1) A woman’s hair was her glory & the symbol of her submission.
2) She kept it hidden in public; up & covered by a veil.
3) The only time she let down her hair was in the privacy of her home with her husband.
f. At this moment, kneeling at the feet of Jesus, overwhelmed by His love & forgiveness, this woman was oblivious to the presence of anyone else in the room.
g. The Only Thing that mattered to her was making sure Jesus knew how completely she loved Him.
h. So she took an expensive flask of perfume & poured it, not on His head were it was customarily placed, but on His feet – because that’s all she felt worthy to draw near.
i. She takes her best, her glory – the hair & perfume, & spent it on what to her was Jesus’ least & most humble – His feet.
39 Now when the Pharisee who had invited Him saw this, he spoke to himself, saying, “This Man, if He were a prophet, would know who and what manner of woman this is who is touching Him, for she is a sinner.”
1. The Pharisees were well known for the careful way they lived.
2. Their entire lives were spent within the narrow confines of endless rules & regulations governing every conceivable thing.
3. And one of the things they were ultra-zealous about was avoiding any contact with people of dubious reputation like this prostitute.
4. In their minds, being holy wasn’t just about personal behavior; it was also about who you hung out with.
5. To this Pharisee’s way of thinking, someone who was godly would never have allowed this sinner near him.
a. He would have retracted His feet as she got near so they wouldn’t accidentally touch her!
b. Her tears would be a moral acid!
Her hair a tool of her wicked trade!
Her perfume -- deadly poison!
6. So when Jesus did nothing at her attention to Him, the Pharisee chalked it up as proof He was not a messenger of God.
7. The Pharisee didn’t say anything out loud – He just drew this conclusion internally.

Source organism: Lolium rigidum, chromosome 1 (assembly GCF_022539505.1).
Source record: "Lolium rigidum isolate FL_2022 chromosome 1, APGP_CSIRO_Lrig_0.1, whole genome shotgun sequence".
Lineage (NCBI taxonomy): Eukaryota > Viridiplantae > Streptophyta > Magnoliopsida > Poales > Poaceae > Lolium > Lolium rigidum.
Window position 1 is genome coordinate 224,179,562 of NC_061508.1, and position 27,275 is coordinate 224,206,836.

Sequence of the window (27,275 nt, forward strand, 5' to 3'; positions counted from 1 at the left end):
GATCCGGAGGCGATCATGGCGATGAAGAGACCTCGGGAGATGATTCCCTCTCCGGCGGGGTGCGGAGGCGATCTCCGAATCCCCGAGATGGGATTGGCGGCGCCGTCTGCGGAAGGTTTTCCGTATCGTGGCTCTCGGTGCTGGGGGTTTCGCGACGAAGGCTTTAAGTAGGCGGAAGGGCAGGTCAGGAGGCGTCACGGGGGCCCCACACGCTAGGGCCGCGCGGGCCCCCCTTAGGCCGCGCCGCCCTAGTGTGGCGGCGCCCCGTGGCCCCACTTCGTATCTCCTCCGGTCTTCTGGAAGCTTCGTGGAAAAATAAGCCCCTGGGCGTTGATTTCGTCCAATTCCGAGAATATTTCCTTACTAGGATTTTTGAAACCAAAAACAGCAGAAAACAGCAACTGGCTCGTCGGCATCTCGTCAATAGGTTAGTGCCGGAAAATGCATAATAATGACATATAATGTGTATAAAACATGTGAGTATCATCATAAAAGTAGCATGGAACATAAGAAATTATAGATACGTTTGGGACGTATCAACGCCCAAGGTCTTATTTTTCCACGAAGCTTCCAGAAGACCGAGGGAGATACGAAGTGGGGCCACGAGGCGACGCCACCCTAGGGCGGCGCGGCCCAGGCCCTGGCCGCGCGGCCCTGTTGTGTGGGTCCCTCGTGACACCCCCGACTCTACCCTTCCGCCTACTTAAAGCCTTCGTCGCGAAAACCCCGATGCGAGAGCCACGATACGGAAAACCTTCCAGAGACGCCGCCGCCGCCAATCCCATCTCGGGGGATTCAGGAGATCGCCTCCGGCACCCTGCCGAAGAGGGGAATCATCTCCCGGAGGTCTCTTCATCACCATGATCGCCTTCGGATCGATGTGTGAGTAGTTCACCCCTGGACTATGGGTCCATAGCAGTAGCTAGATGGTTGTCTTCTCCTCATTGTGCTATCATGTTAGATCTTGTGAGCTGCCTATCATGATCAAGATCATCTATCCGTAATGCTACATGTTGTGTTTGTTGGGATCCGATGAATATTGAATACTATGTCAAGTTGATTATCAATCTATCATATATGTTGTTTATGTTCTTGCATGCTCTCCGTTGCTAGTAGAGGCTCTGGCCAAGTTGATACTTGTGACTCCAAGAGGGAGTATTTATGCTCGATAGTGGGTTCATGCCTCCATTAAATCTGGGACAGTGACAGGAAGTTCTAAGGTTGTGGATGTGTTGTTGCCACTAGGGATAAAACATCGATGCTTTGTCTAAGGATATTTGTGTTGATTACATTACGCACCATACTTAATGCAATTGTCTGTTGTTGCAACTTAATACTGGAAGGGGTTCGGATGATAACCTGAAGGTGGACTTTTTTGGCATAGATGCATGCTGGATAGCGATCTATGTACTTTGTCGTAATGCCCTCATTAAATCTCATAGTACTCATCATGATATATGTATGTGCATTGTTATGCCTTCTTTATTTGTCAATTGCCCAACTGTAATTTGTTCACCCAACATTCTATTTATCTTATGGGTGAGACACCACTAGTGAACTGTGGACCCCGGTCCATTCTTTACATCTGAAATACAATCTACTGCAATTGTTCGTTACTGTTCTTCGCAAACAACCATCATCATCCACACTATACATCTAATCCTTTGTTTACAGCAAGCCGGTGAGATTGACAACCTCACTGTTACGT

8. But Jesus heard his thoughts . . .
40 And Jesus answered and said to him, “Simon, I have something to say to you.” So he said, “Teacher, say it.”
9. Couple things to note here . . .
a. First, Simon concluded Jesus couldn’t be a prophet because He didn’t know the woman’s reputation.
1) Would Simon realize that Jesus’ knowing his very thoughts would prove He was more than a prophet?
b. Second, Simon didn’t reply to Jesus in the appropriate manner.
2) He called Him, “Teacher” instead of the more proper title, “Rabbi.”
3) Simon has now stripped Jesus of any sense of honor he might have had when he first invited him.
4) This thing with the woman has moved Simon to downgrade Jesus.
5) And now he’s just being plain rude when he says to Jesus, “Say it.”
6) Literally – “Speak! You got something to say, say it. Get it off your chest.”
10. As far as Simon is concerned, he’s learned what he needed to about Jesus & it’s best to wrap up the meal & send Him on His way.
11. Simon may be done with Jesus, but Jesus isn’t done with Simon.
41 “There was a certain creditor who had two debtors. One owed five hundred denarii, and the other fifty. 42 And when they had nothing with which to repay, he freely forgave them both. Tell Me, therefore, which of them will love him more?” 43 Simon answered and said, “I suppose the one whom he forgave more.” And He said to him, “You have rightly judged.”
12. Jesus told a story about 2 guys who owed the same man.
a. One man owed roughly an entire year’s salary. The other, about a month’s worth.
b. But neither could pay, so the creditor forgave both debts.
13. Jesus asked Simon which one would be more appreciative.
a. In about as nonchalant a way as possible, Simon replied that he guessed the one who was forgiven the larger debt would be more thankful.
b. Jesus said to him, “Bingo! You’re right!”
14. Then Jesus quickly applied the point of the story.
44 Then He turned to the woman and said to Simon, “Do you see this woman? I entered your house; you gave Me no water for My feet, but she has washed My feet with her tears and wiped them with the hair of her head. 45 You gave Me no kiss, but this woman has not ceased to kiss My feet since the time I came in. 46 You did not anoint My head with oil, but this woman has anointed My feet with fragrant oil. 47 Therefore I say to you, her sins, which are many, are forgiven, for she loved much. But to whom little is forgiven, the same loves little.”
1. The First lesson for us to learn from this passage lies in the words of Jesus to Simon in v. 44 when He said, “Do you SEE this woman?”
2. Jesus told Simon to SEE HER, not her reputation, not the sin that had encrusted her in evil & stolen the life from her; but to see HER.
3. Simon didn’t see a woman, a person created by God, in His image, with the hope & promise of eternal life.
a. Simon saw a thing, an object that weak & wicked men used. He saw a prostitute.
b. He didn’t see the daughter she once was, or the sister she may have been, or even the mother in all likelihood she was.
4. He certainly did not see what Jesus saw – The very reason He came to Earth to suffer & die.
a. Jesus didn’t see just a sinner – He saw what she would become through His forgiveness & grace.